Astragalus Membranaceus (AM) is used mainly as a tonic in traditional Korean medicine. The biological and pharmacological properties of AM cover a wide spectrum of actions. AM has been prescribed for centuries for general weakness, chronic illness, and to increase overall vitality. The main constituents of AM include polysaccharides, saponins, flavonoids, amino acids, and trace elements. Currently much of the human research on AM has reported that it and other active ingredients are useful for treating immune deficiencies (Mills and Bone, 2000). However, few studies have reported that treatment with AM improves deficits in learning and memory and decrease anxiety like behavior in repeatedly stressed rats.

The aim of the present study was therefore to investigate the effects of AM on repeated restraint stress induced anxiety and memory loss in rats by evaluating their performance on the elevated plus maze and Morris water maze. In addition, changes in ChAT and TH expression in the brain were evaluated in order to elucidate the possible mechanisms involved in the anti-stress effects identified.

METHODS

Subjects and stress procedures

Male Sprague Dawley rats at the age of 8 weeks (Orient, Inc. Korea) were used for the study. The rats were housed under controlled temperature (22~24℃) conditions with a 12 h light/dark cycle. The lights were on from 8:00 to 20:00. Food and water were made available ad libitum. All experiments were approved by the Catholic University Institutional Animal Care and Use Committee. They were allowed at least 1 week to adapt to their environment before the experiments. The female rats were randomly divided into three groups (n=6 per group): the nonstressed group (normal), the stressed group (control), and the stressed and Astragalus Membranaceus treatment group (AM). The rats were stressed daily for two weeks using the restraint cone. The AM group was treated daily with AM extract (400 mg/kg, p.o.) for two weeks, and the other groups were given sterile saline. Immobilization was started 30 min after the treatments.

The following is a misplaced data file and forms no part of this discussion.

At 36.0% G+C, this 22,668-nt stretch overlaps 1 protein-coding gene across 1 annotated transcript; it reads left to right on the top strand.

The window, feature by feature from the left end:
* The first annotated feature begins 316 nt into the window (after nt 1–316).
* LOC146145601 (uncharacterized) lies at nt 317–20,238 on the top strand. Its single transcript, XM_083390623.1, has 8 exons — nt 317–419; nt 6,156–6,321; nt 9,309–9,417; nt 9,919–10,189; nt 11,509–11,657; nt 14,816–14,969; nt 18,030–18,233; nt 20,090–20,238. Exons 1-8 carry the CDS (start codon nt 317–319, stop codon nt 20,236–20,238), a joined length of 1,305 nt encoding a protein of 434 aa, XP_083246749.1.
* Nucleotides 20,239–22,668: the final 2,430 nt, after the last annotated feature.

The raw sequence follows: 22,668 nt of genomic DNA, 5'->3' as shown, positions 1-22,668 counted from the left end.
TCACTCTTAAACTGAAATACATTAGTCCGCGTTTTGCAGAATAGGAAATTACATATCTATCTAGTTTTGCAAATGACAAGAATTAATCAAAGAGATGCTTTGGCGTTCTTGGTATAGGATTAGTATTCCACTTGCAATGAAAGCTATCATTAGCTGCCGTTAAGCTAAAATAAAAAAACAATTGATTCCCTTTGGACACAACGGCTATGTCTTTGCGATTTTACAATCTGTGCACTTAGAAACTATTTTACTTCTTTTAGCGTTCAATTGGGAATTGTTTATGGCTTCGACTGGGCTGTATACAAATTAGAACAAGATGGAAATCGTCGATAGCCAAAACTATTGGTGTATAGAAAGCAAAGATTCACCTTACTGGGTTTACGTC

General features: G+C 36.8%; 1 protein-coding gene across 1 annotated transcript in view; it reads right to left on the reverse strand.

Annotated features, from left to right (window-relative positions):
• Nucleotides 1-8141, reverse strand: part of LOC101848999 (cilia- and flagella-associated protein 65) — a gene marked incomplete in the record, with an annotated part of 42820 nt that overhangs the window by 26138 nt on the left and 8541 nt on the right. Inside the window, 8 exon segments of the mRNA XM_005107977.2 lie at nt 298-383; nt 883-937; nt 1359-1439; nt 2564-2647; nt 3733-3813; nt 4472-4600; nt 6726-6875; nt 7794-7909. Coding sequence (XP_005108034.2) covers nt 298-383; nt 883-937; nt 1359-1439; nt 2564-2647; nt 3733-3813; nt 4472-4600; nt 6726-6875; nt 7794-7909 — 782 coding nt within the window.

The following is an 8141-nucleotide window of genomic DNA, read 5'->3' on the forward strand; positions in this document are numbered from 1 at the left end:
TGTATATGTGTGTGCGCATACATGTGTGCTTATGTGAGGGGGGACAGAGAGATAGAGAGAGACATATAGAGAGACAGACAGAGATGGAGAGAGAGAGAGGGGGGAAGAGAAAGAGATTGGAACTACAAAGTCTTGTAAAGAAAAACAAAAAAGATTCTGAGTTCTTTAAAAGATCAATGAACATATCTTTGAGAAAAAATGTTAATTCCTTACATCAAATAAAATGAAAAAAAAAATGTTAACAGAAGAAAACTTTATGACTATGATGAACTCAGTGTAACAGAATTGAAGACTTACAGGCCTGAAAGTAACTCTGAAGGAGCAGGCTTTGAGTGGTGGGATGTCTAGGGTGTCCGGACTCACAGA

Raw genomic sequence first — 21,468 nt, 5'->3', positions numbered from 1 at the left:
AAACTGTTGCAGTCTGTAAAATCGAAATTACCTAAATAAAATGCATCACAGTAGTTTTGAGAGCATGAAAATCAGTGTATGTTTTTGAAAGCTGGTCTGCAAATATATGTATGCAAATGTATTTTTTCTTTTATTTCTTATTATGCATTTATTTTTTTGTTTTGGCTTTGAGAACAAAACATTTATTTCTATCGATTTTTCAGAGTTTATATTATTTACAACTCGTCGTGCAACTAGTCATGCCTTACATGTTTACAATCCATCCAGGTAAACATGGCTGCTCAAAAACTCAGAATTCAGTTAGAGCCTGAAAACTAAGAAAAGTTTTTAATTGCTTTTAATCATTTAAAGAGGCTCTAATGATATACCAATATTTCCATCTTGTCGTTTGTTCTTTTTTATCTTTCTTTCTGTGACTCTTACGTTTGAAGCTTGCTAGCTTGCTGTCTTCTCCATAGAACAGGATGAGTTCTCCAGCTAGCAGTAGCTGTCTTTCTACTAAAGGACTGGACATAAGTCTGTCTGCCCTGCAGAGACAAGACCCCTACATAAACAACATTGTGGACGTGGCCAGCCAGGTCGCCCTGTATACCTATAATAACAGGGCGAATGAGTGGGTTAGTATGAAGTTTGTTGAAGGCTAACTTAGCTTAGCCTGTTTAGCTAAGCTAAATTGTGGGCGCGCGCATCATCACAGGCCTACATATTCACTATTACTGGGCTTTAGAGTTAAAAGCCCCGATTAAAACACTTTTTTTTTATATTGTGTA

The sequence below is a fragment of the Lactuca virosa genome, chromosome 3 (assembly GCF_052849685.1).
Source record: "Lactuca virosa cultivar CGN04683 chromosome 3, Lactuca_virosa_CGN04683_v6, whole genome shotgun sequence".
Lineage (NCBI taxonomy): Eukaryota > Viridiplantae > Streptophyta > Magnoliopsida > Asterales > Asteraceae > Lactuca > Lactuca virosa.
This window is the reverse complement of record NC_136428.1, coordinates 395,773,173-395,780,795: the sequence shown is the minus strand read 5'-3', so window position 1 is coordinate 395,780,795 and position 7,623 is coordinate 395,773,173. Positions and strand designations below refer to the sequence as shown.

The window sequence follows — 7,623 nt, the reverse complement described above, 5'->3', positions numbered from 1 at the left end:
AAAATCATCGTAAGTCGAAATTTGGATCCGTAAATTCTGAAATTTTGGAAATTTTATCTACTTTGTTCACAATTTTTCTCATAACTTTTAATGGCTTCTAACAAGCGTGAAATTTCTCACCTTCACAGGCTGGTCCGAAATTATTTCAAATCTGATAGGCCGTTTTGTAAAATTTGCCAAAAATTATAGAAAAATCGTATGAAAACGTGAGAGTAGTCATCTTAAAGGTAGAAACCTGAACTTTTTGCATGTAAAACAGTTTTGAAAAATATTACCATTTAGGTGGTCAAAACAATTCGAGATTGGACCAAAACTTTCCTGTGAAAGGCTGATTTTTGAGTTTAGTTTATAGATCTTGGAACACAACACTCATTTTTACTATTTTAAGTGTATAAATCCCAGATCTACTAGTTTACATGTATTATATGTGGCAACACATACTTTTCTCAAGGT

Preparation of herbal extracts

The Astragalus Membranaceus was purchased from an oriental drug store (Jungdo Inc. Seoul, Korea). The specimens were deposited at the herbarium located in the College of Oriental Medicine, Kyung Hee University. The dried Astragalus Membranaceus samples (200 g) were immersed in a 10-fold volume of dH2O, boiled at 80℃ for 1 h, and then the water extract was collected. The process was repeated once, and the extracts were combined and concentrated with a rotary evaporator and vacuum-dried to yield 9.1% (w/w) of the extract.

Elevated plus maze

The plus-maze apparatus was constructed with black wood. It consisted of two open-arms (the arms extended from a central 50×10 cm space) and two enclosed arms (50×10×40 cm). The arms extended from a central platform (10×10 cm). The apparatus was elevated 50 cm above the floor. The animals were transported to the testing room at least 1 hr prior to starting the experiment.

After all of the stress sessions, the rats were individually placed in the central platform facing a closed arm and they were allowed to explore the maze for a 5-min test period. The duration of time spent in the open arms and closed arms were the behavioral measures that were recorded for each rat. The apparatus was wiped clean with a damp sponge and dried with paper towels between tests.

Morris water maze test